Born in 1970, Lee Byunghun first majored in French literature before entering the Theater and Film department of Chung-Ang University. His career started in 1991 when he auditioned for public broadcaster KBS and landed a part in the TV series <Asphalt My Hometown>. He followed this up shortly after with <Tomorrow Love> in 1992, which helped him build up his image as a youth star but also earned him his first accolade, Best New Actor at the KBS Drama Awards. His fi...More
Born in 1970, Lee Byunghun first majored in French literature before entering the Theater and Film department of Chung-Ang University. His career started in 1991 when he auditioned for public broadcaster KBS and landed a part in the TV series <Asphalt My Hometown>. He followed this up shortly after with <Tomorrow Love> in 1992, which helped him build up his image as a youth star but also earned him his first accolade, Best New Actor at the KBS Drama Awards. His film debut came in in fall 1995 with the romcom <Who Makes Me Crazy>, in which he played a salesclerk who deals with anxiety when his girlfriend becomes his boss. Later that same year, he appeared in Kim Sungsu’s thriller <Run Away>. As these films were met with lukewarm reception, he remained mostly active in television, with the family drama <Happy Together> (1999) standing out as his most famous work of the late 1990s. The turning point in Lee’s career happened at the turn of the century thanks to a set of films that garnered praises and exceeded expectations at the box office. The nostalgia-infused coming-of-age drama <The Harmonium in my Memory> (1999) and the melodrama <Bungee Jumping of their Own> (2001) made him a heartthrob, and he then struck gold when he starred in Park Chanwook’s thriller <Joint Security Area / JSA> (2000), which became at the time the highest-grossing Korean film ever, proving in the process that he is more than just a handsome star and has all it takes to tackle more challenging roles. He gained popularity across Asia with his roles in <Beautiful Days>, <All In> while <A Bittersweet Life> (2005) brought him on the radar of many a genre film buff around the world.
In the 2006 drama <Once in a Summer> (2006), he shared the screen with Sooae, and his starring role in Kim Jeewoon’s <The Good, the Bad and the Weird> (2008) led him to walk the red carpet at the Cannes Film Festival and seek out international projects to conquer Hollywood. He portrayed a Hong Kong gangster in Tran Anh Hung’s thriller <I Come with The Rain> and the secret warrior ‘Storm Shadow’ in the American action movie <GI Joe: The Rise of Cobra>. He demonstrated more devilish charisma in his war against a satanic archrival in <I Saw The Devil> directed by KIM Jeewoon. LEE ascended to even greater heights following his starring role in the smash hit <Masquerade> (2012) which earned him a bevy of awards for his dual role as a Joseon era king and his double hired to thwart a plot to overthrow him. In 2012, he was invited to leave his handprint on the forecourt of the Chinese Theatre in Hollywood, thus becoming the first Korean actor along with Ahn Sung-ki to be granted such honor. He next completed <G.I. Joe 2 : Retaliation> and <Red 2>, both of which were released in 2014. In 2015, LEE featured as one of the android antagonists in the Hollywood tentpole <Terminator: Genisys> as well as a pair of Korean films, including the hugely popular thriller <Inside Men>, for which he received the Best Actor prize from the Asian Film Awards. In 2016, he appeared in the Hollywood western <The Magnificent Seven> and Warner Bros’ Korean project <Single Rider>. After that, Lee starred in the Joseon era-set royal court drama <The Fortress> (2017)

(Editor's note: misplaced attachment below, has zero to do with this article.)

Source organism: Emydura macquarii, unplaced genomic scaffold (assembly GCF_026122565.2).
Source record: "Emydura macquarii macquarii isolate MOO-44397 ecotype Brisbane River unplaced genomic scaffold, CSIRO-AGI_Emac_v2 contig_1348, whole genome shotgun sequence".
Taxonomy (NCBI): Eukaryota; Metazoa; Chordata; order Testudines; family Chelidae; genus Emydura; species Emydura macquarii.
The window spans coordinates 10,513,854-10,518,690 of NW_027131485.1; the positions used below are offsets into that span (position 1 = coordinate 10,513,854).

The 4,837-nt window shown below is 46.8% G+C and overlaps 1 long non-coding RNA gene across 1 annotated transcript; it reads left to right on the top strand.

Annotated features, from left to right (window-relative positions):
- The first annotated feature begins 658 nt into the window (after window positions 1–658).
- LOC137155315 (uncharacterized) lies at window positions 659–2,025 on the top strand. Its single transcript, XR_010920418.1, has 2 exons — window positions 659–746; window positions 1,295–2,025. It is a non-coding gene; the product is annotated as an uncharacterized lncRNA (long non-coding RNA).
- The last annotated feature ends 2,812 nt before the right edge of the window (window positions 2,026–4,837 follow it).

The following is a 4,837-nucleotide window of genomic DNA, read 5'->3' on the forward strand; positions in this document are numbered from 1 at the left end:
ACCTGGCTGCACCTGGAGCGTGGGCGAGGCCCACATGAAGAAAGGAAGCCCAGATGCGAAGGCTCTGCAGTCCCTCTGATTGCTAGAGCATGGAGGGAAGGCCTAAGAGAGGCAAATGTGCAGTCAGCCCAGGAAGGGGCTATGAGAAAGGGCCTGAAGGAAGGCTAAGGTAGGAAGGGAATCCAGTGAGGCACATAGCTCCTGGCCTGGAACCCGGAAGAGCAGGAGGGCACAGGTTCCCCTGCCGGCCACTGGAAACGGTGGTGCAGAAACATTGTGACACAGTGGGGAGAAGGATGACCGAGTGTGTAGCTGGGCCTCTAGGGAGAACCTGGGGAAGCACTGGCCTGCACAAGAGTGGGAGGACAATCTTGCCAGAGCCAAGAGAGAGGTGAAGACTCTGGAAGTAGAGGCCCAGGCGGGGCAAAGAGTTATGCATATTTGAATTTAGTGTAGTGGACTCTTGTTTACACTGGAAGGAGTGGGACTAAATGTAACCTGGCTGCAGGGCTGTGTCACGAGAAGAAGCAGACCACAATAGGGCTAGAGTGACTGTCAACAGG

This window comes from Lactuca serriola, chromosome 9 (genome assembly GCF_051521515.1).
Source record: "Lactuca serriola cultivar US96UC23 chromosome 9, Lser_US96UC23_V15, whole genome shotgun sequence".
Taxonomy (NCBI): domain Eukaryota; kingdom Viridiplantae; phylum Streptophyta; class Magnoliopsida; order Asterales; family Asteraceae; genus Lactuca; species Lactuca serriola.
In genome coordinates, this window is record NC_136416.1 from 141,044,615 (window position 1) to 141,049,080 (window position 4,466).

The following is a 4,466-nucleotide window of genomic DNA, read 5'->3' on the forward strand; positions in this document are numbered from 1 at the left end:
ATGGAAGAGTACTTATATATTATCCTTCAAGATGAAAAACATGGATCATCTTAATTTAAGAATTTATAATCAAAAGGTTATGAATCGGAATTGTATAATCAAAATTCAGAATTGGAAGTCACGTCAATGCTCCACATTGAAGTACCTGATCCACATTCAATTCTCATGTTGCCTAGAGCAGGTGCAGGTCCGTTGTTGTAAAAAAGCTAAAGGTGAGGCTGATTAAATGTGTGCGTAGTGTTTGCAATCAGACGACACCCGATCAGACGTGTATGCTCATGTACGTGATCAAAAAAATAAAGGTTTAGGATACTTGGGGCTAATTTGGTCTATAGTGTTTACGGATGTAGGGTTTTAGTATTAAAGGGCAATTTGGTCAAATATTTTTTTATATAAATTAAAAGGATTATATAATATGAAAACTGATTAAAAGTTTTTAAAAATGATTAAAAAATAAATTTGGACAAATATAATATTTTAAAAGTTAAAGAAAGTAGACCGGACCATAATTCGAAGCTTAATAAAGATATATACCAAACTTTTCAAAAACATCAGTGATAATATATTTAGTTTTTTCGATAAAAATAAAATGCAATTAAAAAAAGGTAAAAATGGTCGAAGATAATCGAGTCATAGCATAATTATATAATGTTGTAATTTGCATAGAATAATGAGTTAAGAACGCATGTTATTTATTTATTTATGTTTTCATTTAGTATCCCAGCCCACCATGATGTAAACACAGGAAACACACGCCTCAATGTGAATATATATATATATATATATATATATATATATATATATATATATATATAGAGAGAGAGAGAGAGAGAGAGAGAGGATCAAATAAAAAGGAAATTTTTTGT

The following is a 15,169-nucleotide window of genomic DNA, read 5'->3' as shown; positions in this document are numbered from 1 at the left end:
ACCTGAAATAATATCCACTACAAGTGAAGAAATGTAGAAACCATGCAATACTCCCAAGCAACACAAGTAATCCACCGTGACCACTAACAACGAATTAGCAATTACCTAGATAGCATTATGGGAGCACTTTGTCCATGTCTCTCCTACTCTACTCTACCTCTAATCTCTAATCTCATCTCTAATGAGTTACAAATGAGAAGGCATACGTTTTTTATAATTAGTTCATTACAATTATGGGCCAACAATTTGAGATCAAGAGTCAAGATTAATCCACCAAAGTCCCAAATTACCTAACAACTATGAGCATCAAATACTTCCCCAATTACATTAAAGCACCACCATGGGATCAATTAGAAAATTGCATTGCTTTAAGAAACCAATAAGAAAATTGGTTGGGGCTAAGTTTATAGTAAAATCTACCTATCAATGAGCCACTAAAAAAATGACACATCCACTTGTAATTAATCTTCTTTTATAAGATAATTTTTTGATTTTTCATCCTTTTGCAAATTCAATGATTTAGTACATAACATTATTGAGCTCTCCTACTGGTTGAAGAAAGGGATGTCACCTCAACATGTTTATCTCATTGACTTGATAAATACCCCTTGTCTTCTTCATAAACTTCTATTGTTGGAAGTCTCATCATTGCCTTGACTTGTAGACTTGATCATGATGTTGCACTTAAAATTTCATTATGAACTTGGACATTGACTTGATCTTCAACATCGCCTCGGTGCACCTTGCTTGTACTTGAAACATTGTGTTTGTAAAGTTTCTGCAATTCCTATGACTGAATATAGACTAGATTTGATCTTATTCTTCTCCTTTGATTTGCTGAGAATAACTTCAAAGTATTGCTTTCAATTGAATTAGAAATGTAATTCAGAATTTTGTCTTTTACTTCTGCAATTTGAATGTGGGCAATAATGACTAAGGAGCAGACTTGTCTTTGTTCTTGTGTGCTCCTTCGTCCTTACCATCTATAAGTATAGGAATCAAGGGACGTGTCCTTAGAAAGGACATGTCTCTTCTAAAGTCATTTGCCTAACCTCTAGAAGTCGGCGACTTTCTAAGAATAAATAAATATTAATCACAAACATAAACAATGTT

as a political leader pushing for peace at the cost of capitulation with the Qing. He then struck gold once again when he starred in the historical drama <Mr. Sunshine> (2018), one of the biggest hits on cable television, before earning praise for his subdued performance as the director of the KCIA who ended up assassinating President Park Chunghee in the historical political thriller <The Man Standing Next> (2020), South Korea’s submission for the Oscars in 2021. Following <Ashfall> (2019), Lee returned to the disaster genre with <Emergency Declaration> (2021), which debuted in Cannes.Less